Search our records : Leonard Charles William Harding

Surname: Harding
Forename(s): Leonard Charles William
Date of Birth: 2nd November 1894
Force: British Army
Unit: 8th Battalion Devonshire Regiment
Decorations / Honours: Military Cross
Civilian Occupation: Farmer
Parents: Charles and Mary Harding
Home address: Bovey Barton, Beer, Devon

Leonard Harding was born at Bovey House, Beer on 2nd November 1894, the son of Charles Harding, a farmer, and his wife Mary.  He attended Ashburton and Colyton Grammar Schools, and then worked on his father’s farm at Bovey Barton. 

Leonard was commissioned into the 8th Battalion, the Devonshire Regiment in February 1916, and was sent to France on the 6th  December that year. 

On 2nd April 1917 the battalion took part in the capture of Ecoust St. Mein, fighting alongside the regiment’s 9th Battalion.  Between them, the two battalions suffered 218 casualties in this attack, 57 of them killed.  On 7th May they also took part in a successful attack on nearby Bullecourt. 

At the end of August 1917 the battalion was moved to the Flanders area of Belgium, and on 4th October they were sent into the front line in order to mount an attack near Polygon Wood, north east of Ypres.  Before they could start the attack they were caught by a German artillery barrage.  Leonard was wounded in the foot by a shell fragment, and it is likely that Herbert Westlake from Beer, a private in the same battalion, was killed by shellfire at around the same time.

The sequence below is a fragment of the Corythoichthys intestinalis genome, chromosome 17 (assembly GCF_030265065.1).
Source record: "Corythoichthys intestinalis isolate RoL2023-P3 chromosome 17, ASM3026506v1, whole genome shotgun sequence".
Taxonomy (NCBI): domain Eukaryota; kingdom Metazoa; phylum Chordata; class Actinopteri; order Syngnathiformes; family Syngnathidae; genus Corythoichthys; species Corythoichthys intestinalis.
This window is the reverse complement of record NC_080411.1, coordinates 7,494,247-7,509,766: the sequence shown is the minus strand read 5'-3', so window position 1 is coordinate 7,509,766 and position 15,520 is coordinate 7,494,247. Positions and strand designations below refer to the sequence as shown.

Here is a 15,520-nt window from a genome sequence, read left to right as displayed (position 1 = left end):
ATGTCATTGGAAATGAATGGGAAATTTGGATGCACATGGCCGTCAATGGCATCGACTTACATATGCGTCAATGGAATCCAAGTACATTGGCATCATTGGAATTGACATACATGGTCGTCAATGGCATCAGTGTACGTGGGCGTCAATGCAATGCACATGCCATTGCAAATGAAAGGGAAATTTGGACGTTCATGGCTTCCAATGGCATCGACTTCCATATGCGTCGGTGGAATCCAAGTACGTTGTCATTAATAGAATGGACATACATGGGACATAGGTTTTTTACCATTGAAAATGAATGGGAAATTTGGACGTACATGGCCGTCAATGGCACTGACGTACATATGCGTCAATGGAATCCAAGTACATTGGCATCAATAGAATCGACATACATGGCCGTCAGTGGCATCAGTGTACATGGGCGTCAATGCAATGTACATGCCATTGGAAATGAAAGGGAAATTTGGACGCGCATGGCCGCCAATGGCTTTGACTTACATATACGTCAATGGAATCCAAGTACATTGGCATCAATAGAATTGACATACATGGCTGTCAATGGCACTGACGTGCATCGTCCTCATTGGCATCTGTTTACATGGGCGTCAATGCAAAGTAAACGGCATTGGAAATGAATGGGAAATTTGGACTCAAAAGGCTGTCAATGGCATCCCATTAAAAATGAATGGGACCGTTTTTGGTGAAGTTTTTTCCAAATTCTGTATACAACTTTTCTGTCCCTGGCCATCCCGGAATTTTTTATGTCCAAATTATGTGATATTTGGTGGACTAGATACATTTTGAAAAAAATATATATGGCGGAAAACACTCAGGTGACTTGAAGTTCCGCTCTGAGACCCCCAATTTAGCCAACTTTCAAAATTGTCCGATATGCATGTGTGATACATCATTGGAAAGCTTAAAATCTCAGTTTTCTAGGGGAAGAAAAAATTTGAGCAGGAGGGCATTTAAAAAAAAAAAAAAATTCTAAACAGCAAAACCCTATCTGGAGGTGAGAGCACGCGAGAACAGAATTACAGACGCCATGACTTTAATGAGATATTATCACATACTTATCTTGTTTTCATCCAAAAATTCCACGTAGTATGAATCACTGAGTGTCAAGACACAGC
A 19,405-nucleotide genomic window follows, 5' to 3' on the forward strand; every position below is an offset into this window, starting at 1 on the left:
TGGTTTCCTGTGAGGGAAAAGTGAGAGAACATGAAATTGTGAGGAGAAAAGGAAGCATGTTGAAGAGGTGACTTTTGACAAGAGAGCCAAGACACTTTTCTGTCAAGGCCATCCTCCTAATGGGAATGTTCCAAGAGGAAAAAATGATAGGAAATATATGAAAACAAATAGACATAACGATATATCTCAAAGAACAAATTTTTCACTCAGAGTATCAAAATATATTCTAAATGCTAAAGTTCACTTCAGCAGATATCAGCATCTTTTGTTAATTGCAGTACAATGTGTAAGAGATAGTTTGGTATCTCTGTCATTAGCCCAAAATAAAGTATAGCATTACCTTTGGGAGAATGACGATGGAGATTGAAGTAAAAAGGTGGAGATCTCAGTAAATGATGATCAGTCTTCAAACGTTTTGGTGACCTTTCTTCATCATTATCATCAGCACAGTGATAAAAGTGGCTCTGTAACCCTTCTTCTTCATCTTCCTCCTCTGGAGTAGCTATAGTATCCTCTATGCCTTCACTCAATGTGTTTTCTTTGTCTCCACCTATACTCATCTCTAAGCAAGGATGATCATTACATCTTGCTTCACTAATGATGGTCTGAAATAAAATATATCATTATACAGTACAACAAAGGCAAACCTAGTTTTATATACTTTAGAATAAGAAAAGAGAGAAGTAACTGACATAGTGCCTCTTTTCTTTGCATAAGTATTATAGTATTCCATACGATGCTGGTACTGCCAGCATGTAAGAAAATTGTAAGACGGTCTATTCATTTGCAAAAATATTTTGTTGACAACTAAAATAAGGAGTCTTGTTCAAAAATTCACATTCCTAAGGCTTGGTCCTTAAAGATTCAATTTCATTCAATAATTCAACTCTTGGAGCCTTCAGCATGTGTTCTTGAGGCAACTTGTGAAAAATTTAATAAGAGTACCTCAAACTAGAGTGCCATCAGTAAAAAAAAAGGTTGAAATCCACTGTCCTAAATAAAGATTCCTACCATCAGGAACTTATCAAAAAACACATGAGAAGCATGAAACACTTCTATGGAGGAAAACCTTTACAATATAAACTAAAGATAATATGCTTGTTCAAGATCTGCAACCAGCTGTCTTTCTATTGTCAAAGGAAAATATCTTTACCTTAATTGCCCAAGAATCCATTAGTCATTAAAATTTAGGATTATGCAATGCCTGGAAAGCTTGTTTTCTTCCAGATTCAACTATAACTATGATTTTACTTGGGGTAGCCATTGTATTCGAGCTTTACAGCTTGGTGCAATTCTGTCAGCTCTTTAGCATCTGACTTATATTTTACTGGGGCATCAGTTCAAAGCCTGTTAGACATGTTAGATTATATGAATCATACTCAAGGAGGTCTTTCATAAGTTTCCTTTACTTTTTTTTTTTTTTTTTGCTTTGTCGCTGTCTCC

The Pulman’s Weekly News for 2nd November 1917 announced that Leonard had been awarded the Military Cross for bravery in the field. The process of approving the award of a gallantry medal usually took months, rather than weeks, so it is possible that Leonard won his MC for an incident prior to the day he was wounded, rather than at Polygon Wood.  Research is continuing to track down the citation for the award.

Leonard was sent back to England for treatment for his wounds, and eventually joined the Devonshire Regiment’s 3rd Battalion at Plymouth, where he would have been involved in training new recruits.

Leonard died in 1976, aged 82.